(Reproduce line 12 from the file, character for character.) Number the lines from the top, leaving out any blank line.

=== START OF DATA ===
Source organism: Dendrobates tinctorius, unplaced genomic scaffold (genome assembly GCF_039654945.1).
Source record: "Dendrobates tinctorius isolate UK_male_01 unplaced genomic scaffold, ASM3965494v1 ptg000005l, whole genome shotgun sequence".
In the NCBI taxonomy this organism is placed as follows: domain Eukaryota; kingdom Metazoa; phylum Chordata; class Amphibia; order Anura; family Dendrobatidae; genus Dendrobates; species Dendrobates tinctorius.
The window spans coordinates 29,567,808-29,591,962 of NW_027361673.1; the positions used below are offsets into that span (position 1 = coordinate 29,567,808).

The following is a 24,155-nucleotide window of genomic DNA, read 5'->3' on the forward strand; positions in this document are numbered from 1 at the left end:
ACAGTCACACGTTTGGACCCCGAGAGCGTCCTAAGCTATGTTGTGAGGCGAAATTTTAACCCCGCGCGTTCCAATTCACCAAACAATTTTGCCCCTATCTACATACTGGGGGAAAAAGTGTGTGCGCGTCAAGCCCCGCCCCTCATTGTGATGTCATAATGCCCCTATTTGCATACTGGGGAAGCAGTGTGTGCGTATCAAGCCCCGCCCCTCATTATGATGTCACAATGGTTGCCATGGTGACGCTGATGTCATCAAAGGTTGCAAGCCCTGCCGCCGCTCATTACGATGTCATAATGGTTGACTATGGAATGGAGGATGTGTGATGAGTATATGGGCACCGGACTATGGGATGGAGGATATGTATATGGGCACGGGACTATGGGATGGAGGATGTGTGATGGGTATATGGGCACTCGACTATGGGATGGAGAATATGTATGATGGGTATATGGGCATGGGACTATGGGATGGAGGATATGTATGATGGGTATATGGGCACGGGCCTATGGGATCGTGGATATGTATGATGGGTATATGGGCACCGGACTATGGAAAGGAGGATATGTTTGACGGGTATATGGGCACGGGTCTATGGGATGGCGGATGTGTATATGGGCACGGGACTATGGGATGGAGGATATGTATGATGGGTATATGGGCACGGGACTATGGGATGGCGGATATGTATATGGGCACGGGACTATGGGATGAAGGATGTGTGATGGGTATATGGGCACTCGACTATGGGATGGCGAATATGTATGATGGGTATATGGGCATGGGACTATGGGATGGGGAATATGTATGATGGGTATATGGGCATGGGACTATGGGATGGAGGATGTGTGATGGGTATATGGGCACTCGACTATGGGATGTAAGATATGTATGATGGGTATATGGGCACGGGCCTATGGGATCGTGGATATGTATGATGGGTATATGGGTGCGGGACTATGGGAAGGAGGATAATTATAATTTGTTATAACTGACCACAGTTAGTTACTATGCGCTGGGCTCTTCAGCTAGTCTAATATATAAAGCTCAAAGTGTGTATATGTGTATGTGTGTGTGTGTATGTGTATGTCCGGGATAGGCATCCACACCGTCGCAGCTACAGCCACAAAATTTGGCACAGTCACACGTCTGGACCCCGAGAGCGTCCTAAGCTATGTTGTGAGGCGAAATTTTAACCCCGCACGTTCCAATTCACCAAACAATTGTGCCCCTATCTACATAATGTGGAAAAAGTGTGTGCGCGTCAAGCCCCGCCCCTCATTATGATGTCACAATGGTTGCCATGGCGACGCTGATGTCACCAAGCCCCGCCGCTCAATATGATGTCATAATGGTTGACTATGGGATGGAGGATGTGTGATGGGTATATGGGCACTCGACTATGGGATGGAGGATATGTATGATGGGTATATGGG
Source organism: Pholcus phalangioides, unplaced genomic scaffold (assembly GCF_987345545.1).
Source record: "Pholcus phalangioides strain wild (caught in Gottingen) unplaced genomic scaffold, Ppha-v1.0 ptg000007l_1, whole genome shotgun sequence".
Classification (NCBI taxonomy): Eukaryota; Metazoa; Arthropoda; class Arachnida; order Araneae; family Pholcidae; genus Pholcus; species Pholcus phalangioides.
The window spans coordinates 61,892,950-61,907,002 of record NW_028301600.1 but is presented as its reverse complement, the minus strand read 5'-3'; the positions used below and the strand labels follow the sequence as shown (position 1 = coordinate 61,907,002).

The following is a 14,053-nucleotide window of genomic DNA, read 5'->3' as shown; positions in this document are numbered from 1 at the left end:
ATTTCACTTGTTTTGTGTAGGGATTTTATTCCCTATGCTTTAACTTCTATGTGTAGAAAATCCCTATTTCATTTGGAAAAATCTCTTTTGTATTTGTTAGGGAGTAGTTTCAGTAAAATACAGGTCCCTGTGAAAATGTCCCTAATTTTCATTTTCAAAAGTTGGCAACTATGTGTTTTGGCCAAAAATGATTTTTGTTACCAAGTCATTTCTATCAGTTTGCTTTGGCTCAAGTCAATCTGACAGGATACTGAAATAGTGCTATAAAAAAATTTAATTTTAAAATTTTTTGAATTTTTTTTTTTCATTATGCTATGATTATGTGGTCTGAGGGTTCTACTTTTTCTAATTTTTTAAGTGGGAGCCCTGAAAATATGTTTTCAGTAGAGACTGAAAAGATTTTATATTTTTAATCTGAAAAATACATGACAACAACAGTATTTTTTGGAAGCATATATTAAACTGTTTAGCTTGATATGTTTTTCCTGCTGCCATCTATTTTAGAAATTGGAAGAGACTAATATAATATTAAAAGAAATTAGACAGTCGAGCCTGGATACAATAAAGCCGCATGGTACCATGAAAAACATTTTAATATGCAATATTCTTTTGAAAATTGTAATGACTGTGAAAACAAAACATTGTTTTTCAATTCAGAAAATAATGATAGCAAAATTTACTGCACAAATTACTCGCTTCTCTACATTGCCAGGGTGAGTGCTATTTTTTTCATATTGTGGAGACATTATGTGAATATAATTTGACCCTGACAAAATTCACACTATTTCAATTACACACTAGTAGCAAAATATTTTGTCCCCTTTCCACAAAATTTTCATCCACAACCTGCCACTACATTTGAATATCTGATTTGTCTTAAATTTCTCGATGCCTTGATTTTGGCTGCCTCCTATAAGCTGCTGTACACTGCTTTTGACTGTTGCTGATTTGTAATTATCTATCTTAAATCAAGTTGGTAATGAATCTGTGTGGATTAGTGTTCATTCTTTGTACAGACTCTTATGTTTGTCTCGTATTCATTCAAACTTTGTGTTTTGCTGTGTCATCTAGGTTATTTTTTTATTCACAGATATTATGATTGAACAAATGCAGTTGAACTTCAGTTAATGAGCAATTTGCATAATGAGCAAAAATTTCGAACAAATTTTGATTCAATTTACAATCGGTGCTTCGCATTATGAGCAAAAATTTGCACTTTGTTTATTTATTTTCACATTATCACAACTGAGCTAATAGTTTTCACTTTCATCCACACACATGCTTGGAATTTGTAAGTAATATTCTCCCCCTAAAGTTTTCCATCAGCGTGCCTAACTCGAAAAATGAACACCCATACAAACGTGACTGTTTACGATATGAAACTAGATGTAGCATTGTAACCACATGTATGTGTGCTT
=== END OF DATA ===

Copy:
ATTTCACTTGTTTTGTGTAGGGATTTTATTCCCTATGCTTTAACTTCTATGTGTAGAAAATCCCTATTTCATTTGGAAAAATCTCTTTTGTATTTGTTAGGGAGTAGTTTCAGTAAAATACAGGTCCCTGTGAAAATGTCCCTAATTTTCATTTTCAAAAGTTGGCAACTATGTGTTTTGGCCAAAAATGATTTTTGTTACCAAGTCATTTCTATCAGTTTGCTTTGGCTCAAGTCAATCTGACAGGATACTGAAATAGTGCTATAAAAAAATTTAATTTTAAAATTTTTTGAATTTTTTTTTTTCATTATGCTATGATTATGTGGTCTGAGGGTTCTACTTTTTCTAATTTTTTAAGTGGGAGCCCTGAAAATATGTTTTCAGTAGAGACTGAAAAGATTTTATATTTTTAATCTGAAAAATACATGACAACAACAGTATTTTTTGGAAGCATATATTAAACTGTTTAGCTTGATATGTTTTTCCTGCTGCCATCTATTTTAGAAATTGGAAGAGACTAATATAATATTAAAAGAAATTAGACAGTCGAGCCTGGATACAATAAAGCCGCATGGTACCATGAAAAACATTTTAATATGCAATATTCTTTTGAAAATTGTAATGACTGTGAAAACAAAACATTGTTTTTCAATTCAGAAAATAATGATAGCAAAATTTACTGCACAAATTACTCGCTTCTCTACATTGCCAGGGTGAGTGCTATTTTTTTCATATTGTGGAGACATTATGTGAATATAATTTGACCCTGACAAAATTCACACTATTTCAATTACACACTAGTAGCAAAATATTTTGTCCCCTTTCCACAAAATTTTCATCCACAACCTGCCACTACATTTGAATATCTGATTTGTCTTAAATTTCTCGATGCCTTGATTTTGGCTGCCTCCTATAAGCTGCTGTACACTGCTTTTGACTGTTGCTGATTTGTAATTATCTATCTTAAATCAAGTTGGTAATGAATCTGTGTGGATTAGTGTTCATTCTTTGTACAGACTCTTATGTTTGTCTCGTATTCATTCAAACTTTGTGTTTTGCTGTGTCATCTAGGTTATTTTTTTATTCACAGATATTATGATTGAACAAATGCAGTTGAACTTCAGTTAATGAGCAATTTGCATAATGAGCAAAAATTTCGAACAAATTTTGATTCAATTTACAATCGGTGCTTCGCATTATGAGCAAAAATTTGCACTTTGTTTATTTATTTTCACATTATCACAACTGAGCTAATAGTTTTCACTTTCATCCACACACATGCTTGGAATTTGTAAGTAATATTCTCCCCCTAAAGTTTTCCATCAGCGTGCCTAACTCGAAAAATGAACACCCATACAAACGTGACTGTTTACGATATGAAACTAGATGTAGCATTGTAACCACATGTATGTGTGCTT